A week ago I was asked to prepare a devotion for the pre-ministerial internship program's weekly meeting. After thinking for a while about what I'd like to convey in the short amount of time they gave me, I decided it would be a good idea to start with what I believe to be one of the most foundational principles underlying all of Christianity. This theme, the idea of God's sovereignty being displayed in all of creation and, thus, all creation being designed to glorify Him, is one that I feel many of us take for granted and brush aside as a basic, "duh!" concept. But really, when you start to think about it, understanding that God and all of His creation is primarily about bringing glory to Himself, Christianity starts to break free from legalism and become the intimate and solely grace-based relationship with Christ that we all seek.
The Westminster Confession of Faith states: “Man’s chief end is to glorify God and enjoy Him forever.”
“The created universe is all about glory. The deepest longing of the human heart and the deepest meaning of heaven and earth are summed up in this: the glory of God. The universe is made to show it, and we were made to see it and savor it.”
I got to thinking about these statements the other day and started to consider what happens when we don’t do this. What is the result of our failing to recognize the sovereignty and absolute greatness of God? After thinking about this question for a while I found a passage in Romans that shed some light on an answer.
“For although they knew God, they did not honor him as God or give thanks to Him, but they became futile in their thinking and their foolish hearts were darkened. Claiming to be wise, they became fools and exchanged the glory of the immortal God for images resembling mortal man…” Romans 1:21-23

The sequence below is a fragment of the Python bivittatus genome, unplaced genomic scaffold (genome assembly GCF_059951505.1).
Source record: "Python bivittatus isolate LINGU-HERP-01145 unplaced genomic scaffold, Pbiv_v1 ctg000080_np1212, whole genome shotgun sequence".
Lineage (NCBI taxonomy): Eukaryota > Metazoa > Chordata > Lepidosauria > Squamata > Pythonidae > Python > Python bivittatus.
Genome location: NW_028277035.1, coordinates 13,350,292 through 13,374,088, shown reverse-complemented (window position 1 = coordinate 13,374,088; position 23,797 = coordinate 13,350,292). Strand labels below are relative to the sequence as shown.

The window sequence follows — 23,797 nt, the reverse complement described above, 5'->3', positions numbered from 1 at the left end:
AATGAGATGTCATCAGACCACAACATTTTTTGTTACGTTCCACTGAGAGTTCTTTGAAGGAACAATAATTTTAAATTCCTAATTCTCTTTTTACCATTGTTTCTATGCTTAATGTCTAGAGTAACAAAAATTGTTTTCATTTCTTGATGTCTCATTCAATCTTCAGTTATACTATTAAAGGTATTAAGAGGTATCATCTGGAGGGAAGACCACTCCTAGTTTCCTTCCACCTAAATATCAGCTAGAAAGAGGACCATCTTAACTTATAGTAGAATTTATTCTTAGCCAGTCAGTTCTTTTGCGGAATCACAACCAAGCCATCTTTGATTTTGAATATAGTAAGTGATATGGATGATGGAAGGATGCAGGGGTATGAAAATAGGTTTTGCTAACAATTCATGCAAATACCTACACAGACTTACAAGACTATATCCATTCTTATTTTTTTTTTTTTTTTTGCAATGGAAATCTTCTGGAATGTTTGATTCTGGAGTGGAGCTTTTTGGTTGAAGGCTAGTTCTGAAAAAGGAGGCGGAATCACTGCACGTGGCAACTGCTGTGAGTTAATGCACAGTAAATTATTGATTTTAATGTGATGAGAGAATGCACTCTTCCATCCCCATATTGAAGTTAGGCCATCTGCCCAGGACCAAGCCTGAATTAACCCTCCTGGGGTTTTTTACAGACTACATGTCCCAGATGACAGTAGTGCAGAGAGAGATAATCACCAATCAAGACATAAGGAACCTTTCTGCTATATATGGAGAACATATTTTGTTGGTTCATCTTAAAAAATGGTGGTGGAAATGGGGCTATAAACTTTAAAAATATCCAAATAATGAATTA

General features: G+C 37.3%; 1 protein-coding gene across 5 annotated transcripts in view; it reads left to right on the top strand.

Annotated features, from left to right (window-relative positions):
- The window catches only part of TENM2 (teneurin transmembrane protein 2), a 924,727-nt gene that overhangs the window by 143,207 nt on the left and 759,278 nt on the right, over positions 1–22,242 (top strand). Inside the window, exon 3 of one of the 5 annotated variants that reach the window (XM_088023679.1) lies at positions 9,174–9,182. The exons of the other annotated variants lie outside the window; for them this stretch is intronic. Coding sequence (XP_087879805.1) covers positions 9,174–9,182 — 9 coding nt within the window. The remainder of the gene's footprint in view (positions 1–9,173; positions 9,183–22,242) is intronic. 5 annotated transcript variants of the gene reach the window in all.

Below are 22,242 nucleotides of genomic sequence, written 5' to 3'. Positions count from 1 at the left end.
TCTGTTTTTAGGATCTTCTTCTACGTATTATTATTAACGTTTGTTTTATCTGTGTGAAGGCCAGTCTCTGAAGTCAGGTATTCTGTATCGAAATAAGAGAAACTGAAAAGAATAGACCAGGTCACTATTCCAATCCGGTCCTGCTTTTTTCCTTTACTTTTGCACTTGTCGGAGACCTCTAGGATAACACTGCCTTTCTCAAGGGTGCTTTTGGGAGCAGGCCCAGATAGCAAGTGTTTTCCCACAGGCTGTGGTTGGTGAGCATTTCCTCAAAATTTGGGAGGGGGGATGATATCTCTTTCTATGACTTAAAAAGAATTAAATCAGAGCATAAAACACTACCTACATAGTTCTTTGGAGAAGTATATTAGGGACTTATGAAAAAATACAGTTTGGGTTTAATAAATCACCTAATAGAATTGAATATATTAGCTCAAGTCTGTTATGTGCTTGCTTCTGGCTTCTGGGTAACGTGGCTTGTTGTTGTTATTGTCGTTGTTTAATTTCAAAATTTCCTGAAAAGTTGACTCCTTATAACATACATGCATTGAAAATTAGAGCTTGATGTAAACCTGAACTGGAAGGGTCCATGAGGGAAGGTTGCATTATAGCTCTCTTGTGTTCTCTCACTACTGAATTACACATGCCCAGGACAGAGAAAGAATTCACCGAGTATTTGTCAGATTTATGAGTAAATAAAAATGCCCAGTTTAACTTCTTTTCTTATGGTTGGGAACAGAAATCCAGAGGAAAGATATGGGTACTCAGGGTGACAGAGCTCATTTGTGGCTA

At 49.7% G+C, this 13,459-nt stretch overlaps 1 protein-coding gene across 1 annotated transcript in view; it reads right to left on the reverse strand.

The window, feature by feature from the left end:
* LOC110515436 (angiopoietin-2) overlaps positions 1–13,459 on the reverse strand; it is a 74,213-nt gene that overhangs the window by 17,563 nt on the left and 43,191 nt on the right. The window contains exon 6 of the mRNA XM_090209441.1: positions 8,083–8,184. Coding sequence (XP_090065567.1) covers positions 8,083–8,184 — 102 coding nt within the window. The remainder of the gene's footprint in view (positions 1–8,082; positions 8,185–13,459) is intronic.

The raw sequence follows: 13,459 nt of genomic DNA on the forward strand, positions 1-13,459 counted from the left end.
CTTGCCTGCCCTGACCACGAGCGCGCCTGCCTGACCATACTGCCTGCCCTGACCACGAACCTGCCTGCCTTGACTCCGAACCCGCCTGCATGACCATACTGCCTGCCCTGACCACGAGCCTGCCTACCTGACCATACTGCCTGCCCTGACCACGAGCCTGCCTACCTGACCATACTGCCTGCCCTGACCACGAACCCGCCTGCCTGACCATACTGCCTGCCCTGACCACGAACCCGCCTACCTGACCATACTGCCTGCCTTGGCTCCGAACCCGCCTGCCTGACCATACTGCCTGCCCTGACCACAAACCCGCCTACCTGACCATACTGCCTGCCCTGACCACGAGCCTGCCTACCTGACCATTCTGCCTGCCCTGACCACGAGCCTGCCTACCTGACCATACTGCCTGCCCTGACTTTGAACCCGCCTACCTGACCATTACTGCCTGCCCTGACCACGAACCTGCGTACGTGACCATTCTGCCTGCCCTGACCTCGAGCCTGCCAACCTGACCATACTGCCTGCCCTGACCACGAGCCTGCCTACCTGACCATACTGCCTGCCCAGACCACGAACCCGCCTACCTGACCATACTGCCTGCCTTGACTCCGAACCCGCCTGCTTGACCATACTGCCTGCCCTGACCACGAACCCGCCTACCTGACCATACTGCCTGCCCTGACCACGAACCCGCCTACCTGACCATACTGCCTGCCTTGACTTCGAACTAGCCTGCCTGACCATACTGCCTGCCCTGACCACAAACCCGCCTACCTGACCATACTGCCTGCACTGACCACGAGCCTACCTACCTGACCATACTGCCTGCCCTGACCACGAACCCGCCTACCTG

Paul clearly shows us that we fail to glorify God when we instead turn to idols. This act of turning away from God is sin. For the longest time I understood sins as those things we did that broke the Ten Commandments and went against the scriptures. I was so bound up in rules that I failed to recognize the root of my sinfulness. The sin in my life wasn’t merely pride or lying or lust; it was my own turning away from God to make an idol of my own desires.
But my sinfulness doesn’t stop there. I found that even my good works: volunteering in local missions, reading the Bible, even singing worship songs in church, are done out of a desire to feel better about myself and get closer to God for my own sake. I approach God wanting to get something from Him and not, as the confession states, to glorify and enjoy Him. Tim Keller writes in The Reason for God:
“Self-salvation through good works may produce a great deal of moral behavior in your life, but inside you are miserable. You are always comparing yourself to other people, and you are never sure you are being good enough. You cannot therefore, deal with your hideousness and self-absorption through the moral law, by trying to be a good person through an act of the will. You need a complete transformation of the very motives of your heart.”
Fortunately for us all, Christ’s work on the cross and His resurrection brings about this complete transformation that Keller mentions. In John 17:24 Jesus says:
“Father, I desire that they also, whom you have given me, may be with me where I am, to see my glory that you have given me.”
It is in Christ that we can really see and understand the glory of God. His sacrifice, His becoming the lowest of the low, shows us the “it’s not about our being made much of by God, but about God mercifully enabling me to enjoy making much of Him forever.” Realizing God’s glory enables us to do great acts of love in ministry as a means to bring others to know Him and not to make us feel good or to “get right with God”. We are free from the bondage of our sin, both our betrayal of the law and our slavery to it, to experience the joy we were made for: the joy that we find when we grasp the fullness of God’s majesty displayed in the grace of Christ.